His experiences in the Soviet Union also left him a critic of government power and socialism generally; he told The Atlantic that the Soviet Union showed “what a real socialist society looked like: dysfunctional, authoritarian, and murderous.”

In announcing the award, Cato president Peter Goettler declared that it represented a recognition that “freedom of expression and speech is fundamental to the advancement of civilization and is critical in protecting the values of liberty and limited government.”

The Friedman Prize, which carries with it a $250,000 cash award, was established in 2002 and is presented every two years, following deliberation by a distinguished board from around the world. The previous winners are: former deputy prime minister and finance minister of Poland Leszek Balcerowicz; dissident Chinese economist Mao Yushi; Iranian writer and journalist Akbar Ganji; a leader of the Venezuelan student pro-democracy movement, Yon Goicoechea; former prime minister of Estonia Mart Laar; Peruvian property-rights reformer Hernando de Soto; and the late British economist Peter Bauer.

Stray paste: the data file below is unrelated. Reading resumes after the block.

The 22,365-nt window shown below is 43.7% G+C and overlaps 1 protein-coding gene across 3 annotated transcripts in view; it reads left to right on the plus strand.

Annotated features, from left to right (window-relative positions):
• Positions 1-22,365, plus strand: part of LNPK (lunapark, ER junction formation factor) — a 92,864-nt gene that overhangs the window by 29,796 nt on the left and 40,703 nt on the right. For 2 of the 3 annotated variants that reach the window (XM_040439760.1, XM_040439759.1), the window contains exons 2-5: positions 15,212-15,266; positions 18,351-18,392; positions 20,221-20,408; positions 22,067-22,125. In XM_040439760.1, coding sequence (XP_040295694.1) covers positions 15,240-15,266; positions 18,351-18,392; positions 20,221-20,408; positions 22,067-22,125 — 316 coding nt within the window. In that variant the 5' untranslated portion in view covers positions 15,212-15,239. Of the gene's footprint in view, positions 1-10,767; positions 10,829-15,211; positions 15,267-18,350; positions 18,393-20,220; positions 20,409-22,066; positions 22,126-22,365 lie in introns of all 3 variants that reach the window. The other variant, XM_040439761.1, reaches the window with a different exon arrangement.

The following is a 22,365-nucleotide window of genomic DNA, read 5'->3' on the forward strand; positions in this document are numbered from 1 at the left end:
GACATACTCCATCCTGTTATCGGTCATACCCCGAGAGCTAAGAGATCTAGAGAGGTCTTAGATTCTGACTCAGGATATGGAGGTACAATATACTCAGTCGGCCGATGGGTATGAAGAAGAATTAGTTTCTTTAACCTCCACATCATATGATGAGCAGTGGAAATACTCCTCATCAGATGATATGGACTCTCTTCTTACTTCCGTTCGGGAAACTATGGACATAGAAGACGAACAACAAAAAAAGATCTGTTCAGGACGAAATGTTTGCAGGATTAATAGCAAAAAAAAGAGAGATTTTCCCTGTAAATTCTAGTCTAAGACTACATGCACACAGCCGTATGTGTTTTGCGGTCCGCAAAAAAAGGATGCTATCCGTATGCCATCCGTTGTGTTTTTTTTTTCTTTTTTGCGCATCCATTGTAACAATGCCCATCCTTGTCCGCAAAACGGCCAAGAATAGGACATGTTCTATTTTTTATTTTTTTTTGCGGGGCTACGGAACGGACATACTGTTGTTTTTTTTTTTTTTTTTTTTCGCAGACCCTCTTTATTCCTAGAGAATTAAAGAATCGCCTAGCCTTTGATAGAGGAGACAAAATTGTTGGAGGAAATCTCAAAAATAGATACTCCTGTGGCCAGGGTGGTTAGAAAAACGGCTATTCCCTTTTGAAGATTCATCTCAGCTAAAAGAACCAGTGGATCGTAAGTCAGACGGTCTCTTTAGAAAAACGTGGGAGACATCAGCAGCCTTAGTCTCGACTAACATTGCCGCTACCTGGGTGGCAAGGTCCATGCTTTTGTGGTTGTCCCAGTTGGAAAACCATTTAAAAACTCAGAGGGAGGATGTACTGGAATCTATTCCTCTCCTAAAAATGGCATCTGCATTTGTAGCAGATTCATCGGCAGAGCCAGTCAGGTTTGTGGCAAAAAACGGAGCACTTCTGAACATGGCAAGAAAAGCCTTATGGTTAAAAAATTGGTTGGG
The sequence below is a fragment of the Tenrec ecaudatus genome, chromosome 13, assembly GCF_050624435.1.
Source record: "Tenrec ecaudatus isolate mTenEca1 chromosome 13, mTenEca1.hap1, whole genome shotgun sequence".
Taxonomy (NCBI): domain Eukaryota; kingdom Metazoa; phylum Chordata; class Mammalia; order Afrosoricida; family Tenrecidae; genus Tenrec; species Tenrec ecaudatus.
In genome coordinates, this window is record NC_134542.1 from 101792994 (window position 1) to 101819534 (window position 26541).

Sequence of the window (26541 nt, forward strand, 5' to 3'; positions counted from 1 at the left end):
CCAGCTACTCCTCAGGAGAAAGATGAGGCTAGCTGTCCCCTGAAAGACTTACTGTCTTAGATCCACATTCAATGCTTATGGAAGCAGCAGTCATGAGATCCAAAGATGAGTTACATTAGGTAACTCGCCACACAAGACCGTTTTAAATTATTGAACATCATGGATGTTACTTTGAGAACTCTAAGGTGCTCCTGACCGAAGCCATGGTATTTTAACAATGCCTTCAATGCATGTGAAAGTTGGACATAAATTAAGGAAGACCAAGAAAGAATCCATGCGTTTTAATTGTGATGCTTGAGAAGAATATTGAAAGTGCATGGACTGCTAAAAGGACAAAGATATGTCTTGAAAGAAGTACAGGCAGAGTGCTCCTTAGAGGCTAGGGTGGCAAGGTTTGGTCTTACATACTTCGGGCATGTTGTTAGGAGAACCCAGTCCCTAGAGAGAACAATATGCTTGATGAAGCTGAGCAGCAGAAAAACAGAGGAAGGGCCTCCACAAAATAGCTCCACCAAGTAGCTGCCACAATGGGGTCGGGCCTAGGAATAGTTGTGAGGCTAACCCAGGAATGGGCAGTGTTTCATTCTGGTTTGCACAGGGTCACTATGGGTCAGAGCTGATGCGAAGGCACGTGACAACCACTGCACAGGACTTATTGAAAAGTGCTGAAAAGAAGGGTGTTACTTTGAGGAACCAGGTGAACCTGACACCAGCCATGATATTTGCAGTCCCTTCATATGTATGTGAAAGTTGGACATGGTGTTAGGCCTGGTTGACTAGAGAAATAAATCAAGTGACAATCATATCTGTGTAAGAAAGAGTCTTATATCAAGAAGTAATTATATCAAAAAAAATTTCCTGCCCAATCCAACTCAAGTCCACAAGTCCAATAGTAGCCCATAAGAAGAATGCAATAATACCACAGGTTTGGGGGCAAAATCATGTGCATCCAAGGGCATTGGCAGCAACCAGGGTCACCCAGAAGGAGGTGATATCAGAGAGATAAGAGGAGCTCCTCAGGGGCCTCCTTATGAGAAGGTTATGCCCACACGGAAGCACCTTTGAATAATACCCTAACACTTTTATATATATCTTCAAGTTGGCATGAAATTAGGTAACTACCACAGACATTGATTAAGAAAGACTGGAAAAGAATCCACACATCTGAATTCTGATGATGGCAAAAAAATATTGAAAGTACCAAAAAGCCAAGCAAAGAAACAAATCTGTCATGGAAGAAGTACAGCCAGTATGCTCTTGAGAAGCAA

The right and ability to challenge orthodoxy, to speak truth to power, is essential to preserving our freedom.

Now, more than ever, people need to be free to dissent from the existing political order. The right and ability to challenge orthodoxy, to speak truth to power, is essential to preserving our freedom. This is not about being rude or crude in the name of fighting “political correctness” — though being a jerk should be protected as well. Rather, this is about the inalienable human right to speak our minds. Every time someone surrenders his right to speak in the face of government repression, terrorists, or even hecklers, it diminishes us all.